Almond chicken, however, is an authentic Chinese dish, and so are curried chicken and lemon chicken. The Chinese eat chicken in hundreds of different ways, and even used to swear a court oath on the freshly cutoff head of a rooster.
At home, Vancouver’s Chinese eat rice every day; it takes the place of cereal, bread and potatoes. They eat soup made from the nests of South China swallows. They like water chestnuts, bamboo shoots, preserved or dried ginger, squid, octopuses, kites, dried scallops, fleur-de-lis bulbs, bean curd, sea cucumber, shad, flounders, and dog salmon. Soybean sauces and vegetables stand high on the list.
Dried abalone meat from Suchow is an imported item highly prized by gourmets, including many Occidentals. An abalone is a mollusk with an earshaped shell. It is served sliced or diced and boiled with chicken, and in Vancouver it sells for $17 a pound. Another exotic item: baby sharks’ fins, grated and dried in squares, at $16 for one small box.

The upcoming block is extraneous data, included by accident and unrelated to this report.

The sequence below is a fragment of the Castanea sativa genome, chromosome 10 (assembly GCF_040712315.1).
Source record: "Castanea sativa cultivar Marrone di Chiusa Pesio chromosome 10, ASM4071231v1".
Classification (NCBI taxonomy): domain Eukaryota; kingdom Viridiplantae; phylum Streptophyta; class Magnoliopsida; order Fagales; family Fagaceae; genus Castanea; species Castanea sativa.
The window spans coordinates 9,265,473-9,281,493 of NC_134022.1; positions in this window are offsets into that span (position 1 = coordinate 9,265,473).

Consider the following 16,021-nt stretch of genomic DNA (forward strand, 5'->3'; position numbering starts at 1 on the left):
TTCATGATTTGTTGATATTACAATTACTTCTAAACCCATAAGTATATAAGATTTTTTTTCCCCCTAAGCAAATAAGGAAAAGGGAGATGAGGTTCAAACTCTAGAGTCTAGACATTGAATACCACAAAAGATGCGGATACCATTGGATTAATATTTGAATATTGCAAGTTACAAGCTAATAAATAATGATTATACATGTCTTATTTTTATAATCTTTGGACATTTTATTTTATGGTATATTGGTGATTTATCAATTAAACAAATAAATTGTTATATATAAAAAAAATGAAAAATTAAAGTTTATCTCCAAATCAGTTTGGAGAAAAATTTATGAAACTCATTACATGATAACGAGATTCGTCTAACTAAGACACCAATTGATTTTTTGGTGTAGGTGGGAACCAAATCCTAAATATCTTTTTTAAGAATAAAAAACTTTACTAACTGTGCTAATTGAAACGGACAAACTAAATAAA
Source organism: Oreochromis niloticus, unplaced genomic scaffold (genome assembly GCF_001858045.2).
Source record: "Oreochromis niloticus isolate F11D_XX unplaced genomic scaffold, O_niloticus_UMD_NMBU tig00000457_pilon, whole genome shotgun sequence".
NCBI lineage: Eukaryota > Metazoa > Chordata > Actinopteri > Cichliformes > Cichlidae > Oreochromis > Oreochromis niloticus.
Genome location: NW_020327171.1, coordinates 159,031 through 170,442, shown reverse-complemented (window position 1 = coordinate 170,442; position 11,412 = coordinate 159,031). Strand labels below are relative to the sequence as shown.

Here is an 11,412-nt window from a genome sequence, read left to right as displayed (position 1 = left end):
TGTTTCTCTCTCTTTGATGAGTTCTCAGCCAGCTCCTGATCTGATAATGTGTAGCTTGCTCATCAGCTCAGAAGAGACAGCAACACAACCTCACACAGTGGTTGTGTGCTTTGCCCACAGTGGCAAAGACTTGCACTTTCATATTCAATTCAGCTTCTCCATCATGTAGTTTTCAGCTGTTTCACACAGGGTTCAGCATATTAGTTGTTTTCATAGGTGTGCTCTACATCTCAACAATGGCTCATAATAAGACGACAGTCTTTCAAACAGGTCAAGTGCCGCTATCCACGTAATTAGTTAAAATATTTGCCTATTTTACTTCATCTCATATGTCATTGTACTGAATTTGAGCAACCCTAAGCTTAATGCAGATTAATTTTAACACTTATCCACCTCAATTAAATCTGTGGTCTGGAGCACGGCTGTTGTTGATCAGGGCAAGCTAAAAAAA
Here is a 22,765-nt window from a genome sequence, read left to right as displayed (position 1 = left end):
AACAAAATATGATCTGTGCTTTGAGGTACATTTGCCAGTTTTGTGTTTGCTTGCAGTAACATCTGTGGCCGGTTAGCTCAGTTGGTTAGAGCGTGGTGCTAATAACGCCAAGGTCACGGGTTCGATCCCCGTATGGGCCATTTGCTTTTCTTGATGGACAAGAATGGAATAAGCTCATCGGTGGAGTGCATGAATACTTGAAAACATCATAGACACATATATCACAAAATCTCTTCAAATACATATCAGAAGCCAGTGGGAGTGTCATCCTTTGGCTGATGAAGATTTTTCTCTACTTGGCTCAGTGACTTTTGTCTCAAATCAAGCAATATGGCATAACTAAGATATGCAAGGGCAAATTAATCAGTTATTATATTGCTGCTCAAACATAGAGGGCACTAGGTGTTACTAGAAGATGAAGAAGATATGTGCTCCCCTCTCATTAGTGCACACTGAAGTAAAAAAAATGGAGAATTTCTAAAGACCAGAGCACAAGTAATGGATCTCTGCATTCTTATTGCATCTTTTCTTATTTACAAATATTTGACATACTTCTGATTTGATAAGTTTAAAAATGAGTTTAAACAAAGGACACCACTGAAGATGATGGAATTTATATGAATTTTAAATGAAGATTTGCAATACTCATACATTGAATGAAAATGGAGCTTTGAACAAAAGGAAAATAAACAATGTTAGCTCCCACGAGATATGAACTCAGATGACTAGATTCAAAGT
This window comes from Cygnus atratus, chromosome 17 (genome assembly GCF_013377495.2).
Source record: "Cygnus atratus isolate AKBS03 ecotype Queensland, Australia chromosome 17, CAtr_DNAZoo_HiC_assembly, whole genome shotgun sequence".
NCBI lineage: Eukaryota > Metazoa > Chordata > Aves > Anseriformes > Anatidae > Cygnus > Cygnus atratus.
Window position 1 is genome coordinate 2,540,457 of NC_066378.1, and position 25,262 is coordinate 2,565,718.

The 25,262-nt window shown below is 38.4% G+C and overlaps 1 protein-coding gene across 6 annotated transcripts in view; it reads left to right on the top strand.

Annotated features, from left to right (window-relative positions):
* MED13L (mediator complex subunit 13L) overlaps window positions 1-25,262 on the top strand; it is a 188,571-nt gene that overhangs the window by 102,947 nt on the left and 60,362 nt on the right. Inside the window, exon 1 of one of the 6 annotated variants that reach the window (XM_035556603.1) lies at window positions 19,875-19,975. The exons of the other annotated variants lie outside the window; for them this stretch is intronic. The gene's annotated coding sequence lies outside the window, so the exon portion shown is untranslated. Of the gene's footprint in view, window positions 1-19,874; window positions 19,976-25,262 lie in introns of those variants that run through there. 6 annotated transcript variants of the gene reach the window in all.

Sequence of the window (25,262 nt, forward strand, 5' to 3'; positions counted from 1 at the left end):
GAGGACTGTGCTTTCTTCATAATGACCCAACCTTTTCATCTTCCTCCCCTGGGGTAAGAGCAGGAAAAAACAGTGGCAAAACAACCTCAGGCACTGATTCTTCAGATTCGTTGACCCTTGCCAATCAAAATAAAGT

Vancouver’s five Chinese doctors keep busy all the year round. A stalwart assistant in their battle for better health is Chinatown’s “herbalist extraordinary,” K. H. (“Ned”) Lee. He deals in such potent Chinese medicines as dried sea dragons (“for vitamins”), dried sea horses (“for the kidneys”), and horn of wild cow from South China (“for the fever”). The cow horn makes a brew and sells at $3 an ounce.
Mr. Lee also stocks such items as dehydrated and powdered serpents’ eggs, tincture of jellyfish, seaweed salve, and powdered deer horns. The last must come from one particular kind of deer which roams the hills of Kwangtung province in June—not in May or July, but in June, when the medicinal saps are rising fastest toward the beast’s head. The powder is sprinkled on food like pepper. A year’s supply costs $70, and comes with an almost ironclad guarantee that the elixir will cure the rheum, tone up the blood, add 10 years to the life span, and ward off creditors.
Nancy Palmer was so impressed when she heard about it that she wanted to get some—enough, say, for about two weeks. But Mike wouldn’t buy it for her. He said her old aunt always recommended sulphur and molasses, and it still sounded pretty good to him. ★